Bereavement

The death of a significant person has a profound impact on a person’s state of mind and emotions. A bereaved person usually experiences a range of difficult emotions and needs time to adjust to what has happened.

Coming to terms with loss is never easy and it can be particularly difficult if you are living away from home, friends or family for the first time as well as facing new academic and social pressures.

While each person’s experience of grief is unique, common emotional responses include

  • shock and disbelief
  • deep sadness
  • guilt and regret
  • anger and envy
  • loneliness and depression
  • emptiness
  • anxiety

What you can do
Seek support from friends and family as well support at Hallam (Student Wellbeing and the Multifaith Chaplaincy). A listening ear can be invaluable at such a time.

Letting your course tutors know what has happened will help them understand if your course work is suffering and may enable assignment extensions to be granted.

External support agencies

Bereavement Advice Centre
There are many practical issues to manage when someone dies. Bereavement Advice Centre supports and advises people on what they need to do after a death. Helpline – 0800 634 9494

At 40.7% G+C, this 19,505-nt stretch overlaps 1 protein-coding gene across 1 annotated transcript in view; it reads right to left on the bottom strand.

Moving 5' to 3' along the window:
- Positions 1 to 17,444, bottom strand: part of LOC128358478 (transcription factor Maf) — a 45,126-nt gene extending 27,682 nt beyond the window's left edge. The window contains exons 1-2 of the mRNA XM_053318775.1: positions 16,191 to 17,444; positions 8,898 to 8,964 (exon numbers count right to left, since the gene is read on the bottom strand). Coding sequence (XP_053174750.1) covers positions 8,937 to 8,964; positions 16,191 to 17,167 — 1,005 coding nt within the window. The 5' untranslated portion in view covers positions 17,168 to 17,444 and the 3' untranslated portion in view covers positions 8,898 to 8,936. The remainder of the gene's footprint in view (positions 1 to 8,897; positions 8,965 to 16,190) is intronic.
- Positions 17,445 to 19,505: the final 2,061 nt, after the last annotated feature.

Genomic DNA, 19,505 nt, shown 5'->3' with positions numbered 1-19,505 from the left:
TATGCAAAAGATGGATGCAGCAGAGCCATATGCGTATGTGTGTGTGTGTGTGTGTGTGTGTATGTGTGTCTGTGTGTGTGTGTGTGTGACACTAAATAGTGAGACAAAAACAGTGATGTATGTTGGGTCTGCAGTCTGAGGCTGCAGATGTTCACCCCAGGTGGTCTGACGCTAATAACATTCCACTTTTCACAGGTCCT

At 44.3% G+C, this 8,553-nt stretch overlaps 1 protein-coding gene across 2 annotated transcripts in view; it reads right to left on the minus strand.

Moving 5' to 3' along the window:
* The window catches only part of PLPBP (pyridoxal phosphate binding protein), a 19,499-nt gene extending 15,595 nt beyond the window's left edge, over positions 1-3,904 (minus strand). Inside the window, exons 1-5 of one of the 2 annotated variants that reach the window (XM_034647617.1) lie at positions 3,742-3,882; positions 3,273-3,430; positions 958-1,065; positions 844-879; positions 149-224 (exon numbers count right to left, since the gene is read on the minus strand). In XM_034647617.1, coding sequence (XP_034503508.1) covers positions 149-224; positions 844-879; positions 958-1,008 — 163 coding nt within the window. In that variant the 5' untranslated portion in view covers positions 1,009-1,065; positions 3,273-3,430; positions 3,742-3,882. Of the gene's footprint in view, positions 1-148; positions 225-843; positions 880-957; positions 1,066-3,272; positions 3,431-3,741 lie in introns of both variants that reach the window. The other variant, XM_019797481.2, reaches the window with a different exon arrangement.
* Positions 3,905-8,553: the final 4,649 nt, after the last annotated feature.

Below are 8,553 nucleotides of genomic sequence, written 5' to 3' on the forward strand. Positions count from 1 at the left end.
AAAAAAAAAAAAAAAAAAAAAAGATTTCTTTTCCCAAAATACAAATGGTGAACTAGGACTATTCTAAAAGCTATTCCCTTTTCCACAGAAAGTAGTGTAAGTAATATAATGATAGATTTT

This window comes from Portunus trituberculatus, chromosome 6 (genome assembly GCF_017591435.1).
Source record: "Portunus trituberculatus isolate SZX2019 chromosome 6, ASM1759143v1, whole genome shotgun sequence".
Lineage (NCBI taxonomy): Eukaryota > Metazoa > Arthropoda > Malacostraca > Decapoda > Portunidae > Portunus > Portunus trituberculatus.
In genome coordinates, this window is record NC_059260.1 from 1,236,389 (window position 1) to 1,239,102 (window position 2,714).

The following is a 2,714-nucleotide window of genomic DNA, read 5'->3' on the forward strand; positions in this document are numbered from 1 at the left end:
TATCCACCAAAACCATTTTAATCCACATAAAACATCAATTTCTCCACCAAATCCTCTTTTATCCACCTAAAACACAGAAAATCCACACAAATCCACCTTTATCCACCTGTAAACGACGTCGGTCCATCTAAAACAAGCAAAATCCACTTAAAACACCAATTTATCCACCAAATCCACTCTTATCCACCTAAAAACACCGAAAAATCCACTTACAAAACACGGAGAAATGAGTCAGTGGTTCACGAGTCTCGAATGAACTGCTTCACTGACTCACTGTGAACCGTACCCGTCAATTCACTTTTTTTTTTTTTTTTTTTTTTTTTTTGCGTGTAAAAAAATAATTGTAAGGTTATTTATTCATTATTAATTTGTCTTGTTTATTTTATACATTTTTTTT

Cruse Bereavement Care
Support, advice and information to children, young people and adults when someone dies. They offer face-to-face, group and telephone support. Helpline – 0844 477 9400

Help Is At Hand
Support after someone may have died by suicide including practical advice, emotional support and helping someone else.

Survivors of Bereavement by Suicide
Self-help organisation that aims to provide a safe, confidential environment in which bereaved people can share their experiences and feelings. Helpline – 0300 111 5065

The Compassionate Friends
Bereaved parents, siblings and grandparents dedicated to the support and care of others who have suffered the death of a child or children. Helpline – 0845 123 2304